- Cubs make history in an unfortunate way
- Pension battle headed for SCOTUS?
- Closed for Progress: downtown’s steady revival
- TRRT Online Edition | July 29-August 4
- State employees get another win in pay dispute
- Judge tosses Chicago pension deal
- AFSCME, Rauner administration still at odds
- Through the brewing class
- AFSCME: Governor trying to force work stoppage
- What’s to negotiate? Illinois GOP, Dems can’t agree on topic
Beattie prepares to welcome annual Native American gathering Aug. 13
By Susan Johnson
As the full moon begins to rise upon the Rockford area, an annual gathering of visitors will be preparing to welcome the community to the 16th Annual “Honor the Mounds” Gathering, Saturday, Aug. 13, in Beattie Park.
At a time when the economy is uncertain, and some usually dependable structures are in flux, there are still a few reminders that the earth has undergone many changes, yet still endures. The lessons of the past have been handed down to us to learn from and carry into the future. That is the message of the annual gathering at Beattie.
Mac “Spotted Horse” MacVenn explained it this way: “It is a gathering — not a pow-wow. The difference between them is, a pow-wow is a social event with vendors and dancers. A gathering such as ours is meant to be more spiritual and educational, as well as social. … There will be approximately 10 vendors offering Native American and handmade products, and two drums — ‘The Sound of the Wind’ (Anasazi) and ‘Spirit of the Rainbow’ (Cherokee) singers, along with the educational aspect.”
He noted that the three speakers will cover aspects of Native American spiritual beliefs, current Native American topics within the northern Illinois area and about the mounds themselves, not only about Beattie specifically, but other endeavors currently being worked on throughout the Rock River drainage system, with cooperation of the Rock River Trail project.
“There will also be demonstrators, some of whom will be showing flintknapping, Woodlands and Plains style lodges and living, shawl making, drum making, Native flutes, as well as other individual crafts and projects. All of these are family endeavors,” added MacVenn.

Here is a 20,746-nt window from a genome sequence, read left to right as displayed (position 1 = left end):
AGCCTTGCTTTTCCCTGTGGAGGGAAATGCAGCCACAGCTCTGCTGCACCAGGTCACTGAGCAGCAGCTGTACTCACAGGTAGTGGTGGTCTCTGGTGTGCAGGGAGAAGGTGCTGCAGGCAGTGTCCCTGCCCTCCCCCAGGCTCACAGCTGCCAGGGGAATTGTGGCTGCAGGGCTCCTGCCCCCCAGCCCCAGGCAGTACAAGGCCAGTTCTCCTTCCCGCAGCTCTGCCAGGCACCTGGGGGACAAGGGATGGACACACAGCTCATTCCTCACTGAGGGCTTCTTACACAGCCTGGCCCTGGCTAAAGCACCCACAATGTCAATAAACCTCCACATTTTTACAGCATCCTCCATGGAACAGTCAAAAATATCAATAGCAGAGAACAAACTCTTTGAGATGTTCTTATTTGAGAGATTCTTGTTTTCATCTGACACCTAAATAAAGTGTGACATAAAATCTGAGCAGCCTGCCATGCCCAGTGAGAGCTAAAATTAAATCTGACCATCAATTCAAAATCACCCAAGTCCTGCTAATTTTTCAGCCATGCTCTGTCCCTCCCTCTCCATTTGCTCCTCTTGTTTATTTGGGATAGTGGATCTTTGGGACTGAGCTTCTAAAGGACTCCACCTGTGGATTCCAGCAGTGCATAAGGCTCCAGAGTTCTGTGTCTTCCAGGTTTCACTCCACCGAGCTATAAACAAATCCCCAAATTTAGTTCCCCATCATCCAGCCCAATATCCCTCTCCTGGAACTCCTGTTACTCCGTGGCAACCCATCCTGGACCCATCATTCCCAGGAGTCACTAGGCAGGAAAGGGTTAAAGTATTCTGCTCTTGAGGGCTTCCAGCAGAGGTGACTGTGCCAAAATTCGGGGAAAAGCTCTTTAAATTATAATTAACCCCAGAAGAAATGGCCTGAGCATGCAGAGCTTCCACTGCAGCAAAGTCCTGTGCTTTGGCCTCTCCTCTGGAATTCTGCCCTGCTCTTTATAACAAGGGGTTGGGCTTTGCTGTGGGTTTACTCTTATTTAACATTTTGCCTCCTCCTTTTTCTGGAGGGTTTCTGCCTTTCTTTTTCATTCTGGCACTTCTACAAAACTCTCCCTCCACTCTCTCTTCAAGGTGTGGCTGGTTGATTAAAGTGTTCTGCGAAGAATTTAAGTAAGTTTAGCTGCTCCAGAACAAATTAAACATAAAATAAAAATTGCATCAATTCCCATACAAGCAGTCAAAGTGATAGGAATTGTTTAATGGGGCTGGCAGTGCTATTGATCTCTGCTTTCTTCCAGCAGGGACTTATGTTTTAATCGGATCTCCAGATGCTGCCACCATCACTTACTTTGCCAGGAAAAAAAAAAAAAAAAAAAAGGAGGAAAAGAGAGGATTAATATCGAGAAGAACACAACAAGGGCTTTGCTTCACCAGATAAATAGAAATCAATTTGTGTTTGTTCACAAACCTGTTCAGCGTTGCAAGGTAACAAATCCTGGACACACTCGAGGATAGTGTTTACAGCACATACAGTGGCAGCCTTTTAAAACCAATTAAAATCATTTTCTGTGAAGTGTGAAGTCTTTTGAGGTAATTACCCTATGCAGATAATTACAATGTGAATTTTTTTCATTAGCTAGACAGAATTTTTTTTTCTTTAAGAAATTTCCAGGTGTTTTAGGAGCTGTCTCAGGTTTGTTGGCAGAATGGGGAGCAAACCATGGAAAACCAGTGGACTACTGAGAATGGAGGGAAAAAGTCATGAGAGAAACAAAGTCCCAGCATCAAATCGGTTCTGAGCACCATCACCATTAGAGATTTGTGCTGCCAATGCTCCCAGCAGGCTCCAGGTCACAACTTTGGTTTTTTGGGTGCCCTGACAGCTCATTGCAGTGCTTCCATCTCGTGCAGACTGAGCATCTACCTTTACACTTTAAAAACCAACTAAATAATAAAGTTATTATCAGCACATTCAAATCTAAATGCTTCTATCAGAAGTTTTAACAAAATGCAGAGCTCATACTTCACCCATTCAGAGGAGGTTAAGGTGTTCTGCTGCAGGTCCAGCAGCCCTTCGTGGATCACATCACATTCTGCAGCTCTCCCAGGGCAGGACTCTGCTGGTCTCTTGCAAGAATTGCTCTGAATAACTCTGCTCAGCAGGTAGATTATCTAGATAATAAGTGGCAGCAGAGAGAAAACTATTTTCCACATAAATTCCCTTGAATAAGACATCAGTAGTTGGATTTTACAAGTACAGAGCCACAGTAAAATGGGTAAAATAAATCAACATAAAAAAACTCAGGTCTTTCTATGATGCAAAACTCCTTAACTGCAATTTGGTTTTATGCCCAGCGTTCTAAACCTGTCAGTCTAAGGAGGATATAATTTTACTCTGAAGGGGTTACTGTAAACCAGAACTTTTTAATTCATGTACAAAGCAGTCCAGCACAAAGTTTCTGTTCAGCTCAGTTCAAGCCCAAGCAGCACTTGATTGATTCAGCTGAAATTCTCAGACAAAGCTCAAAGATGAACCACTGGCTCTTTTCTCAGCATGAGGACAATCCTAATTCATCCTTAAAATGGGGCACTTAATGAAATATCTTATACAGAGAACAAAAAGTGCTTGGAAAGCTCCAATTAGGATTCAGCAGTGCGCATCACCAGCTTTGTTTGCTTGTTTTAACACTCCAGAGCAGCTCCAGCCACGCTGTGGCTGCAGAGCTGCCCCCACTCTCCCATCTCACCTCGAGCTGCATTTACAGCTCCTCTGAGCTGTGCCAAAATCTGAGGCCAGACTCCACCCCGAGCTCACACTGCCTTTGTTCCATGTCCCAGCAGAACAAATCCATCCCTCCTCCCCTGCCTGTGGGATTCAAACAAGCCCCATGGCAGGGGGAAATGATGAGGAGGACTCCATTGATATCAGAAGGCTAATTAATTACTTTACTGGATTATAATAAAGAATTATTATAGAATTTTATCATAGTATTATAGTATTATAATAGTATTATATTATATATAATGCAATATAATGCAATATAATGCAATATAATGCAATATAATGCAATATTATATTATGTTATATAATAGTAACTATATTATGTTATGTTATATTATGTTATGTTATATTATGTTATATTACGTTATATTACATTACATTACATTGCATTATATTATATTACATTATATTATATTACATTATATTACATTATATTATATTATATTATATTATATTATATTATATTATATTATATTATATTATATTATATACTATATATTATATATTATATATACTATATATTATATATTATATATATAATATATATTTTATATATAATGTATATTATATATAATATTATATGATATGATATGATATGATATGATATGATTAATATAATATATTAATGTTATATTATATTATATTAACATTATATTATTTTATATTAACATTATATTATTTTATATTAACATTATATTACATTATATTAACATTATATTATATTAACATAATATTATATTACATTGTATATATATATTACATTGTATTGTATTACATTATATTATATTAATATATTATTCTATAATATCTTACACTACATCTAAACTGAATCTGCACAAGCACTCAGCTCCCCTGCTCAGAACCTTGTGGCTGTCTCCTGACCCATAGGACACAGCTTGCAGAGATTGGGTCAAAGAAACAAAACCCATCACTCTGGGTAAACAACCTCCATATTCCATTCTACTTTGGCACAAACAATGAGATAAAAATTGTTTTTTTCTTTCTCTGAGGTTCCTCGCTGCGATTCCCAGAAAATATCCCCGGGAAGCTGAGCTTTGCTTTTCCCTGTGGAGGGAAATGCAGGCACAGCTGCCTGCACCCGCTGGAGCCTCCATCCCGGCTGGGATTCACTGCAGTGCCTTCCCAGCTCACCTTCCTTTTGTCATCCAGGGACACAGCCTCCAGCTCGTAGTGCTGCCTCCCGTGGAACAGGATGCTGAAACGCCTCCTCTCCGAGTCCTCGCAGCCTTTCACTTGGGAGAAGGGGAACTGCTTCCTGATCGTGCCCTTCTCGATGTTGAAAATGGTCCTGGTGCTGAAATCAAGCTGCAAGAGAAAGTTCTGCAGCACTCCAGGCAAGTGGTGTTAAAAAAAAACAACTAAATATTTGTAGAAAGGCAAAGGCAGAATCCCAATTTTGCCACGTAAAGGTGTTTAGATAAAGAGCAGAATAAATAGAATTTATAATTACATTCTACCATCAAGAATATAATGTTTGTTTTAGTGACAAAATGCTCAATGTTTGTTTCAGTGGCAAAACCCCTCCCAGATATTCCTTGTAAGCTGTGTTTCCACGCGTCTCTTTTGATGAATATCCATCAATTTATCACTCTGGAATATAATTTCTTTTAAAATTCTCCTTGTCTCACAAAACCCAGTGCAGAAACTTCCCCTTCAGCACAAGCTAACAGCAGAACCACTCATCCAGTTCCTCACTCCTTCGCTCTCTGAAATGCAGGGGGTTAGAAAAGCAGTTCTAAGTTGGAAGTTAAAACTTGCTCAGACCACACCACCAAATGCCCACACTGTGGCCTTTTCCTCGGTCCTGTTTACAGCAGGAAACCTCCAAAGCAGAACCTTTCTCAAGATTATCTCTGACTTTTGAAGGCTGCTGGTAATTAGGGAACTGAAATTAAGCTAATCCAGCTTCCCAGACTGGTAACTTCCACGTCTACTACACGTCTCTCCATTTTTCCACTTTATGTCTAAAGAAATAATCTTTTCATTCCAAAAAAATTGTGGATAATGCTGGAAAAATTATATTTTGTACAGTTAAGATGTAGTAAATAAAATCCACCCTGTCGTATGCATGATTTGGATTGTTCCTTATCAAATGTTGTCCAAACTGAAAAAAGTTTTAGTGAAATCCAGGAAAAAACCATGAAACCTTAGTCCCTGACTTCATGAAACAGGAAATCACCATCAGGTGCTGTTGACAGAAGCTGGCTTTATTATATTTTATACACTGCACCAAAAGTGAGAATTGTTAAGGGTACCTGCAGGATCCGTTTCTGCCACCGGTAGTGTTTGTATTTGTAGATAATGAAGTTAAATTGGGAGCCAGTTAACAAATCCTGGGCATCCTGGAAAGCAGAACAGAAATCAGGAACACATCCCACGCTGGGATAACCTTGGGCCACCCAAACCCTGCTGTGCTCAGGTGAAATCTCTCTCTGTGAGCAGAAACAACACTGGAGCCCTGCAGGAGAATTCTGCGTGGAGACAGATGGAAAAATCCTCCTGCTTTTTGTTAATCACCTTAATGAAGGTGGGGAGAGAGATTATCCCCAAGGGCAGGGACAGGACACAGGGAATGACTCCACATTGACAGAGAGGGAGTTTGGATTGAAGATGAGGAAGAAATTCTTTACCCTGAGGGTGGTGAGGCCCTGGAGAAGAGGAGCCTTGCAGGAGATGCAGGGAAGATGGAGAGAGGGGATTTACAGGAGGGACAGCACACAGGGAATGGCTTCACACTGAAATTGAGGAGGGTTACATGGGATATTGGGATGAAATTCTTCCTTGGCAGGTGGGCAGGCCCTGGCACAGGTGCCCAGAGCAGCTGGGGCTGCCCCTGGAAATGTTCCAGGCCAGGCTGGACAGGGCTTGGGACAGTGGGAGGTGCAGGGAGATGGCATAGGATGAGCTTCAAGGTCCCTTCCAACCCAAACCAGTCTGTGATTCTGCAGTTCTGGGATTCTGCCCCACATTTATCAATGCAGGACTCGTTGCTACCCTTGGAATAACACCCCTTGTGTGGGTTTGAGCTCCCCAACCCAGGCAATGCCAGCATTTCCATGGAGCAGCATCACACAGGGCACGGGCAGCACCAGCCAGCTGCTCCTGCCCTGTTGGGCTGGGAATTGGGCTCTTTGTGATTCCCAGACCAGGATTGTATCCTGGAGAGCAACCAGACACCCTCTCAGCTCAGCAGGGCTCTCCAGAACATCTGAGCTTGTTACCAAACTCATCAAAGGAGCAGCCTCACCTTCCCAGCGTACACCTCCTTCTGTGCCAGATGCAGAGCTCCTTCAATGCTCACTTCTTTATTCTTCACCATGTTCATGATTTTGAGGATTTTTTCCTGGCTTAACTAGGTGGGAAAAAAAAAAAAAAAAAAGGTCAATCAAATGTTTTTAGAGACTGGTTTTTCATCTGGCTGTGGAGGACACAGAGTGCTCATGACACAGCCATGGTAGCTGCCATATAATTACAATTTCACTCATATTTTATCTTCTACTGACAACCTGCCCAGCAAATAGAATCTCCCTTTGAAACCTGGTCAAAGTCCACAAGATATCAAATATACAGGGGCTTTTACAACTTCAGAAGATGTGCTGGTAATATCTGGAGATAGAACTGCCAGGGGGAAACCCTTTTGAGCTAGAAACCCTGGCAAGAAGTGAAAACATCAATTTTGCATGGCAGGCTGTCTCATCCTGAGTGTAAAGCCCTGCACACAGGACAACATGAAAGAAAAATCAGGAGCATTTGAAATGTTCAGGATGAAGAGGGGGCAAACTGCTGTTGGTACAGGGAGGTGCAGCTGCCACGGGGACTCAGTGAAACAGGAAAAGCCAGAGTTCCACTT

“Finally,” he said, “there will also be informational booths for the Native American Awareness Committee of Rockford, Midwest SOARRING, as well as potentially others. It is felt by the committee that this will be a good social experience as well as a good learning time. Native American foods such as fry bread and Indian tacos will be available for purchase.”
Oldest historical site and its significance
The area of Beattie Park was the homestead and land of the Beattie family from 1845 through 1921. It was used as their family home and as a site for Native American peoples to come and practice their rituals and ceremonial rites in the area between the current walk path across the park and the Rock River. The land was left in a natural state, not developed as so many other areas along the river were during that time period.
When the Beattie sisters died in 1921, the land was generously donated to the Rockford Park District with the stipulation that the mounds and trees be preserved and the land be kept a place of peace and solitude for relaxation, contemplation and meditation. The Beattie family set an example for stewardship of the land, honoring and respecting the Native American culture. At that time, the estimated value of the land was about $60,000.
Archaeologists believe the mounds were constructed between 600-800 A.D. (about 1,400-1,700 years ago). The mounds display several unique qualities, having been used for thousands of years, and to this day, they still honor harmony and balance between Mother Earth and nature.
Three particular types of mounds were constructed by the Native peoples of the Woodland Culture: conical or round, linear (long and straight) and effigy mounds (in the form of an animal). These types of Woodland Culture mound are found in Wisconsin, southeast Minnesota, eastern Iowa, Michigan and the top two tiers of counties in Illinois.
Schedule for the day
While some of the participants vary from year to year, the order of events is consistent. Opening ceremonies will be held at 9:30 a.m., beginning with the Pipe Ceremony, presided over by Terry “Standing Buffalo” Reynolds (Lakota). Dennis “White Bear” Dillard (Cherokee, Lakota, Eastern Delaware) will be in charge of lighting the Sacred Fire, assisted by Doug “Little Flaming Owl” Schandelmeier.
At 10 a.m., Mac “Spotted Horse” MacVenn (Iroquois, Eastern Delaware) will give the introduction, and Lakota Elder Terry “Standing Buffalo” Reynolds will offer the opening prayer. At 10:30 a.m., Dennis Dillard will speak about the teachings of Miracle, the white buffalo, and their significance to today’s society.
At 11 a.m., visitors can see the Grand Entry and Entry of the Colors, followed by the Veterans Dance and intertribal dances, in which the public may participate.
At noon, Joe “Standing Bear” Schranz of Midwest SOARRING Foundation will speak about current Native American topics. Lunch break will be at 12:30 p.m., along with a demonstration by the Blue Heron Singers of the Earth Keepers with drumming and songs. Another Grand Entry will take place at 1 p.m., followed by intertribal dancing and a children’s giveaway.
At 2:30 p.m., Frank Schier, founder and chairman of the Rock River Trail and editor and publisher of The Rock River Times, will speak about the identification and protection of Native American mounds, sacred sites and village sites along the Rock River flowage on both Illinois and Wisconsin. He has also been instrumental in the founding of the Rock River Trail project and promoting tourism along the river.
The day will conclude with intertribal dancing and Retirement of the Colors. Everyone is invited to come out to this family-friendly event, enjoy nature, and learn about the history of the area.
From the Aug. 10-16, 2011, issue